Once upon a time, Washington had independent counsels who indeed did file massive final reports that were publicly released. This was a post first created by a 1978 act of Congress that set up temporary offices for investigating possible wrongdoing by past and present high government officials. The post-Watergate law called on these special prosecutors to bring criminal cases, if warranted, and to file public reports fully describing what their excavations uncovered. A good example: Iran-Contra independent counsel Lawrence Walsh. He spent six years investigating that Reagan administration scandal, prosecuted several cases, and at the end in 1993 produced a 572-page report chronicling a vast swath of wrongdoing and sleaze that went far beyond the indictments. That work is considered a masterpiece of government reports. Five years later, Kenneth Starr, another independent counsel, produced a report that achieved its own infamy.

In 1999, the legislation establishing the independent counsel expired, and Congress did not renew it. (Republicans and Democrats in Washington had been targeted by independent counsels, so there was antagonism toward the law on both sides of the aisle.) That was when the Justice Department developed its guidelines for a special counsel—which included no mention of a final public report. Under these regulations, in 2003, Patrick Fitzgerald, a US attorney, was appointed special counsel to investigate the outing of CIA officer Valerie Plame. (Her husband, former ambassador Joseph Wilson, had enraged the Bush-Cheney White House by publicly challenging its bogus claim that Iraq had to be invaded because it was developing nuclear weapons.) Fitzgerald ended up successfully prosecuting Scooter Libby, Vice President Dick Cheney’s chief of staff, for obstructing justice. But he never produced a public report covering all his investigation had dug up. (Libby’s prison sentence was commuted by President George W. Bush, and he was pardoned by Trump last year.)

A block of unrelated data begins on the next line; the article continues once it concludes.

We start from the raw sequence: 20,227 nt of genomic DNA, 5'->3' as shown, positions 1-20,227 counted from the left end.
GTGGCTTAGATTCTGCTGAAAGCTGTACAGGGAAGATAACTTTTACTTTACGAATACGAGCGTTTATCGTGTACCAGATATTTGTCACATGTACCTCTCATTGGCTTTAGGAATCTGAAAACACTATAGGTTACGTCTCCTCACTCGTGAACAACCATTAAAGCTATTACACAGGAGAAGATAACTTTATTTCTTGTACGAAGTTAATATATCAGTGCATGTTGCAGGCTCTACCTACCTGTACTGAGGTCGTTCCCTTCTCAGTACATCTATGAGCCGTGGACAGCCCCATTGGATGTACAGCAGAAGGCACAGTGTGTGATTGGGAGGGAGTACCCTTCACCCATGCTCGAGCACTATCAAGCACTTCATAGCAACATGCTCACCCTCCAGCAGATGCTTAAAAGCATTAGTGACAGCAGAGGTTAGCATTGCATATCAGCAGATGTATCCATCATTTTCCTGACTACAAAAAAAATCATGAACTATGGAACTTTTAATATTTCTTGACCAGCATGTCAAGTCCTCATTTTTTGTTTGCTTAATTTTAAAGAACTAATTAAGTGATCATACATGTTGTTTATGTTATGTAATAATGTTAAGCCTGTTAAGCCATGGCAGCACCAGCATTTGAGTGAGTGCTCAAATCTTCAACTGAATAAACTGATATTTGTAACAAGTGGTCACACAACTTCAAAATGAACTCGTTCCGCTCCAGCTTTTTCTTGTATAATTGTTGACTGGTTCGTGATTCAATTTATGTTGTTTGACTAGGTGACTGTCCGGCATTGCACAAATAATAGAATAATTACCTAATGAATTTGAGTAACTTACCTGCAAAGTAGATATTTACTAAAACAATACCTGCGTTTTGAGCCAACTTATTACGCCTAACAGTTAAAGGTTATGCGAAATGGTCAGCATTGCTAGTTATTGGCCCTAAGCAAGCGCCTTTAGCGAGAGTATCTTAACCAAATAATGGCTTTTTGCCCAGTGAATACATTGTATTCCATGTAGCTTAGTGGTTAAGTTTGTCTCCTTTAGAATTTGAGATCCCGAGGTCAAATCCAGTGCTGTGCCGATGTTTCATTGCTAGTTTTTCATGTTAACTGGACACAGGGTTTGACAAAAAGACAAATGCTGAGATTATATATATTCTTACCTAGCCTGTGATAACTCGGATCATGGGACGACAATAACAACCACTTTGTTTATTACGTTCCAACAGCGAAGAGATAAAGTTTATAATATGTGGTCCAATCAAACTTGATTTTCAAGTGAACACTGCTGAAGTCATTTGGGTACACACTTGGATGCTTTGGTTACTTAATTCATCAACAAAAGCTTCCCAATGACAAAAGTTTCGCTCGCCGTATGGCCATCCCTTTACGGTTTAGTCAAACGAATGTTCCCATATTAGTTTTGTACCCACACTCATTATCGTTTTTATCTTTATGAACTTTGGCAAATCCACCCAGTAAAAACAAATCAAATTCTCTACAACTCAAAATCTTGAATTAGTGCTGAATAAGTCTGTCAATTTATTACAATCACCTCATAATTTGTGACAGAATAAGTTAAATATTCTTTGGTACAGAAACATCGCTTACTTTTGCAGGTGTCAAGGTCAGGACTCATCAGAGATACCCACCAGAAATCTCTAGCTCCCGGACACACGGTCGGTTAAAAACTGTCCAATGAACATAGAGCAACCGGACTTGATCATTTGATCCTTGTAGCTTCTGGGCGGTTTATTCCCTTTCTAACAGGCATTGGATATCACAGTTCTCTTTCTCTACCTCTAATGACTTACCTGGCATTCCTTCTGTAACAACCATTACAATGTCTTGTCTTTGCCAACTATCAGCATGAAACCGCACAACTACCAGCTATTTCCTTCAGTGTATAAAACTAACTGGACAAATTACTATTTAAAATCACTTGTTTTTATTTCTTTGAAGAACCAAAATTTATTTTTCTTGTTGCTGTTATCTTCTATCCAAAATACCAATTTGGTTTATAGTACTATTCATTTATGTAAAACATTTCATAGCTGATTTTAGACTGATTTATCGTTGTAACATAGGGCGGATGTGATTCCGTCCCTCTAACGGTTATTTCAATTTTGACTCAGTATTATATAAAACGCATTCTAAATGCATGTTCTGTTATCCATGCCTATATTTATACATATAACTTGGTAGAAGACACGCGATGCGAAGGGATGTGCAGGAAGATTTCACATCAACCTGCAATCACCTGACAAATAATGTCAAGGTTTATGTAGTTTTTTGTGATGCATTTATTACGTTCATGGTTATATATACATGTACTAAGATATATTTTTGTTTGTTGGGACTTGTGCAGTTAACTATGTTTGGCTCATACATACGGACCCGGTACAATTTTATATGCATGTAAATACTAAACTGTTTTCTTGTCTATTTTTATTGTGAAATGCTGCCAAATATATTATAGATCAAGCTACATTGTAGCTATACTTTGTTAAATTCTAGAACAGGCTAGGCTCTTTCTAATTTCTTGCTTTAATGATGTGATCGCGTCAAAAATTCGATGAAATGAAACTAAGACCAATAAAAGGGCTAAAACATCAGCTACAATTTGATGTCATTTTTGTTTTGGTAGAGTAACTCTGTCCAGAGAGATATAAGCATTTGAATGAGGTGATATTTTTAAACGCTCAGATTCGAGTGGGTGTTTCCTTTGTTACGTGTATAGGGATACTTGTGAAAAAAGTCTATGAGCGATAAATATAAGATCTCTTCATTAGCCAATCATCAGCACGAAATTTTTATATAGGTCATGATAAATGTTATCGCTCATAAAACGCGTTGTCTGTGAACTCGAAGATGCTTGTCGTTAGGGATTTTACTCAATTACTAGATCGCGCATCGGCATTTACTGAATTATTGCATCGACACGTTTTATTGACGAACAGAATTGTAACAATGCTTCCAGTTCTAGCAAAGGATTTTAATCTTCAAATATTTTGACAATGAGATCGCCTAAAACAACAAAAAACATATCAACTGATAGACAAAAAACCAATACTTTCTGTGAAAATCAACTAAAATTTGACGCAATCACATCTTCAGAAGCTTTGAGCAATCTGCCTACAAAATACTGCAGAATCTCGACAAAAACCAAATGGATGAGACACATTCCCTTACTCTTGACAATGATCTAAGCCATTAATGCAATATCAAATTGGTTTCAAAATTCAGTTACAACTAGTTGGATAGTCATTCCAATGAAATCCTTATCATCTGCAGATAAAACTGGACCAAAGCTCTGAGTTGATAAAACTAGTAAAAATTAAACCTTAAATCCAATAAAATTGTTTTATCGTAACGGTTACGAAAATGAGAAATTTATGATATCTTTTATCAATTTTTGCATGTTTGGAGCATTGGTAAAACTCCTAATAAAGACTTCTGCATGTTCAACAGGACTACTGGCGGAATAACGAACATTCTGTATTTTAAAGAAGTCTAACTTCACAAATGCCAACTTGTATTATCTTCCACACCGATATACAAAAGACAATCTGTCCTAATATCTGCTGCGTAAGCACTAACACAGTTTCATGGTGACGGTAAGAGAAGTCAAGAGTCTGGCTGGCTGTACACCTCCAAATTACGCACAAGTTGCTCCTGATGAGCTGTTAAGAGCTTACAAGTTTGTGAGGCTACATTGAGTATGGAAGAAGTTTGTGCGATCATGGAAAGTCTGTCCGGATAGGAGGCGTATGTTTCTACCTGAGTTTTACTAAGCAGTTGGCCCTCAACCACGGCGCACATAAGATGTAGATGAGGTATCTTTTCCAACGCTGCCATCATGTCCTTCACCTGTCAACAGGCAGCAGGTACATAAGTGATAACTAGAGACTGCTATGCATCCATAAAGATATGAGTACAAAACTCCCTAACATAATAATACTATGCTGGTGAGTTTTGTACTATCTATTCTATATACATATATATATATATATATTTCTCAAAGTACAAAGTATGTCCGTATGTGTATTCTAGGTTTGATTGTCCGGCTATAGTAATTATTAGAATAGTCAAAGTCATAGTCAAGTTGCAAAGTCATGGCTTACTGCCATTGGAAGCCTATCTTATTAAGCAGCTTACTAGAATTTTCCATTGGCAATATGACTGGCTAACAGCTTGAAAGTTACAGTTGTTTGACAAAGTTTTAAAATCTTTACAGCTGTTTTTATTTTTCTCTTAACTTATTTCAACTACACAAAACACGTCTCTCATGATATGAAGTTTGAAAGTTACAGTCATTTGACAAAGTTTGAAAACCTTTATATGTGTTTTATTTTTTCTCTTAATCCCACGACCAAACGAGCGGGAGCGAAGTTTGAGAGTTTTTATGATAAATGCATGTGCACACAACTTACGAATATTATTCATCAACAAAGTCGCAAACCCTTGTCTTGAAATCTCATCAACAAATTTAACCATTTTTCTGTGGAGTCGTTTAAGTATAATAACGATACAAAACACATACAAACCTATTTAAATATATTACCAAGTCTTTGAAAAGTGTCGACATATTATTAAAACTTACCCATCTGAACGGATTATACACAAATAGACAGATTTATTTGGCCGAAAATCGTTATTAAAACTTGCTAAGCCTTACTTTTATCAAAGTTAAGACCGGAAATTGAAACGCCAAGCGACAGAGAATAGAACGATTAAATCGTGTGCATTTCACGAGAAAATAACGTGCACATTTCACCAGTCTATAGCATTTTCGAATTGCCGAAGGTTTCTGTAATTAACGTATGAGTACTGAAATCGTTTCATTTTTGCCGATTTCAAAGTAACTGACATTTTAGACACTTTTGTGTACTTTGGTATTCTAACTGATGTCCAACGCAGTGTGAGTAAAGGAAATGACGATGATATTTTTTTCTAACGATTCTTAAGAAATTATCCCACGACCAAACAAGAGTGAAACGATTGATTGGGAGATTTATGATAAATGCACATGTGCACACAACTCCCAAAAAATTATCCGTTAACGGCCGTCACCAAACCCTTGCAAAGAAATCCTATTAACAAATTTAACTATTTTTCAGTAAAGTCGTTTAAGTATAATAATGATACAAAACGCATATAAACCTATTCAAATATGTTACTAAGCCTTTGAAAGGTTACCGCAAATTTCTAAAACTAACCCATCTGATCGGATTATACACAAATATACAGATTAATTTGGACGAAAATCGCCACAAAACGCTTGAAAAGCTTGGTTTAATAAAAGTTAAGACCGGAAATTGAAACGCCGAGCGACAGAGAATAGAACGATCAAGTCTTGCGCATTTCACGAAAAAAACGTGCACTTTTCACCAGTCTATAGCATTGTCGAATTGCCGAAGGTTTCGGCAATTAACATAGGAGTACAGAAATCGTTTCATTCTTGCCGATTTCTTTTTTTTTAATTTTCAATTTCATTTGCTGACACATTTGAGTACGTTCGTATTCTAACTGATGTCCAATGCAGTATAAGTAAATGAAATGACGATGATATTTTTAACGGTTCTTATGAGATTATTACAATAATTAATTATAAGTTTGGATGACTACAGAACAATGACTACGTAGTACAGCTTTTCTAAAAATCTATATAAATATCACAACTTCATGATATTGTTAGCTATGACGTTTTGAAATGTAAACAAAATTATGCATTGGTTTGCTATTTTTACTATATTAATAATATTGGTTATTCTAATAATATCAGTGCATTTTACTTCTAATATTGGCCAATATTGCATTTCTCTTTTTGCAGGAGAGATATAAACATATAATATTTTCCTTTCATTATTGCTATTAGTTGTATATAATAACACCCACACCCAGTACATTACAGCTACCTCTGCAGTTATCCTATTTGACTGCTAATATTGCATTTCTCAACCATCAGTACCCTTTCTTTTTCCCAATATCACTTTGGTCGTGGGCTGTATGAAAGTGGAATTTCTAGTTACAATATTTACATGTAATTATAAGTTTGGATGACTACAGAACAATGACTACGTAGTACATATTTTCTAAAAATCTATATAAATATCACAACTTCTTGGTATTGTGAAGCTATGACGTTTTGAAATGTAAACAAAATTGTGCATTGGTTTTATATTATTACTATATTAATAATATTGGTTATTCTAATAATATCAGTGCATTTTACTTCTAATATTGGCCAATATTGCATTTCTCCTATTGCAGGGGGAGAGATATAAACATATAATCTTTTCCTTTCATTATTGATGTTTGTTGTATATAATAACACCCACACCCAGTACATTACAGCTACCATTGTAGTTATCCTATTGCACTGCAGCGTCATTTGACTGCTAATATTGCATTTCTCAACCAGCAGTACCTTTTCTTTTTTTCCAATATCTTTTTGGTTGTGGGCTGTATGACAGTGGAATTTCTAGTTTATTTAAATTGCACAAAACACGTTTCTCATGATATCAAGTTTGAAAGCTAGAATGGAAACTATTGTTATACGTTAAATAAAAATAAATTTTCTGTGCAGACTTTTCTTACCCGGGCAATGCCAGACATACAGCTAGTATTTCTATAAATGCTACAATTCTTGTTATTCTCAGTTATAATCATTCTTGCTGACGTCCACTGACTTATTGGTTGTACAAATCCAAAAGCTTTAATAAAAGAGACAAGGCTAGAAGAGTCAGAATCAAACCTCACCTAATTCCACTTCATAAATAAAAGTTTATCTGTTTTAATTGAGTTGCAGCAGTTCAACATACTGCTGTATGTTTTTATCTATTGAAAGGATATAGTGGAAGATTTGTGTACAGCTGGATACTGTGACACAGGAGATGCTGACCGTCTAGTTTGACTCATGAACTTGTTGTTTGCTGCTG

The Justice Department guidelines under which Mueller is operating note that his final report explaining his prosecution decisions is confidential and gets delivered only to the attorney general. If the attorney general has recused himself in this matter, as former Attorney General Jeff Sessions did, then the report goes to the deputy attorney general, a position now occupied by Rod Rosenstein (who reportedly may soon leave the Justice Department). With the attorney general nomination of William Barr now pending, it’s unclear who will be in the Justice Department’s top chair—and who will be responsible for overseeing the Trump-Russia investigation—when Mueller is finished. But that’s the official who will get the report—whether it is a short roundup of the prosecutions or something more comprehensive—and he will not have to show it to the public. If the Justice Department does try to sit on the report, House Democrats will no doubt demand a copy. And it’s not difficult to envision a subsequent dust-up that could reach the Supreme Court. (The regulations, though, do note that if the attorney general at any time prevented the special counsel from pursuing an action because he believed it was “inappropriate or unwarranted under established Departmental practices,” the A.G. must report that to Congress at the end of the investigation.)